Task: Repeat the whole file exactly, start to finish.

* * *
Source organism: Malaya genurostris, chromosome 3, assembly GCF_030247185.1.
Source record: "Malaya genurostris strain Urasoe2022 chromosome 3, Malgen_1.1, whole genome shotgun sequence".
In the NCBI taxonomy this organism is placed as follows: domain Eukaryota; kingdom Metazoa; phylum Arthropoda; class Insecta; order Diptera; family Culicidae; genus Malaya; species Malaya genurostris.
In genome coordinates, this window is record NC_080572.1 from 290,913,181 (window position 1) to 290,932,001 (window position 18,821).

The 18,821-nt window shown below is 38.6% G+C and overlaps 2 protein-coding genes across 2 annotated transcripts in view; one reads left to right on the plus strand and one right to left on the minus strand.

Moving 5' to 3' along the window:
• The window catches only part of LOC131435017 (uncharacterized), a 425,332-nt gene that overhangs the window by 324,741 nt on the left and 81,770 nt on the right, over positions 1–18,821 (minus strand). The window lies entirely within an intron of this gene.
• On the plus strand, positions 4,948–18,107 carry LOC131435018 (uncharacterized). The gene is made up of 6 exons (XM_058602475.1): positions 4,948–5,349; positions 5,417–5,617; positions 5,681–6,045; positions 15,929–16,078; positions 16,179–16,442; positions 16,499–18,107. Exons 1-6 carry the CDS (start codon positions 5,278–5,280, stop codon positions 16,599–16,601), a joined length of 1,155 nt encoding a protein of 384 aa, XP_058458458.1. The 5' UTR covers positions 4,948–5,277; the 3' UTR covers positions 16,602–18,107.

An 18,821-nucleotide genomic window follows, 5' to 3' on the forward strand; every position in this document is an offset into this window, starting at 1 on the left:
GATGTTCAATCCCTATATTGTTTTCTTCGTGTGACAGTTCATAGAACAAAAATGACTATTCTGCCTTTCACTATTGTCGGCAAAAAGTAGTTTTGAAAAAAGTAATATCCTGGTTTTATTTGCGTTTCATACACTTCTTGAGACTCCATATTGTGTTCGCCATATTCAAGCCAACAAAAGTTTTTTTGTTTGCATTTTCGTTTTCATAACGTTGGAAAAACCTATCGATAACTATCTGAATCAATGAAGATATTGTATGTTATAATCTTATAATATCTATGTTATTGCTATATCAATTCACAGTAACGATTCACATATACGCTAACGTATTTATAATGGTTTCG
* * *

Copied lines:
Source organism: Malaya genurostris, chromosome 3, assembly GCF_030247185.1.
Source record: "Malaya genurostris strain Urasoe2022 chromosome 3, Malgen_1.1, whole genome shotgun sequence".
In the NCBI taxonomy this organism is placed as follows: domain Eukaryota; kingdom Metazoa; phylum Arthropoda; class Insecta; order Diptera; family Culicidae; genus Malaya; species Malaya genurostris.
In genome coordinates, this window is record NC_080572.1 from 290,913,181 (window position 1) to 290,932,001 (window position 18,821).

The 18,821-nt window shown below is 38.6% G+C and overlaps 2 protein-coding genes across 2 annotated transcripts in view; one reads left to right on the plus strand and one right to left on the minus strand.

Moving 5' to 3' along the window:
• The window catches only part of LOC131435017 (uncharacterized), a 425,332-nt gene that overhangs the window by 324,741 nt on the left and 81,770 nt on the right, over positions 1–18,821 (minus strand). The window lies entirely within an intron of this gene.
• On the plus strand, positions 4,948–18,107 carry LOC131435018 (uncharacterized). The gene is made up of 6 exons (XM_058602475.1): positions 4,948–5,349; positions 5,417–5,617; positions 5,681–6,045; positions 15,929–16,078; positions 16,179–16,442; positions 16,499–18,107. Exons 1-6 carry the CDS (start codon positions 5,278–5,280, stop codon positions 16,599–16,601), a joined length of 1,155 nt encoding a protein of 384 aa, XP_058458458.1. The 5' UTR covers positions 4,948–5,277; the 3' UTR covers positions 16,602–18,107.

An 18,821-nucleotide genomic window follows, 5' to 3' on the forward strand; every position in this document is an offset into this window, starting at 1 on the left:
GATGTTCAATCCCTATATTGTTTTCTTCGTGTGACAGTTCATAGAACAAAAATGACTATTCTGCCTTTCACTATTGTCGGCAAAAAGTAGTTTTGAAAAAAGTAATATCCTGGTTTTATTTGCGTTTCATACACTTCTTGAGACTCCATATTGTGTTCGCCATATTCAAGCCAACAAAAGTTTTTTTGTTTGCATTTTCGTTTTCATAACGTTGGAAAAACCTATCGATAACTATCTGAATCAATGAAGATATTGTATGTTATAATCTTATAATATCTATGTTATTGCTATATCAATTCACAGTAACGATTCACATATACGCTAACGTATTTATAATGGTTTCG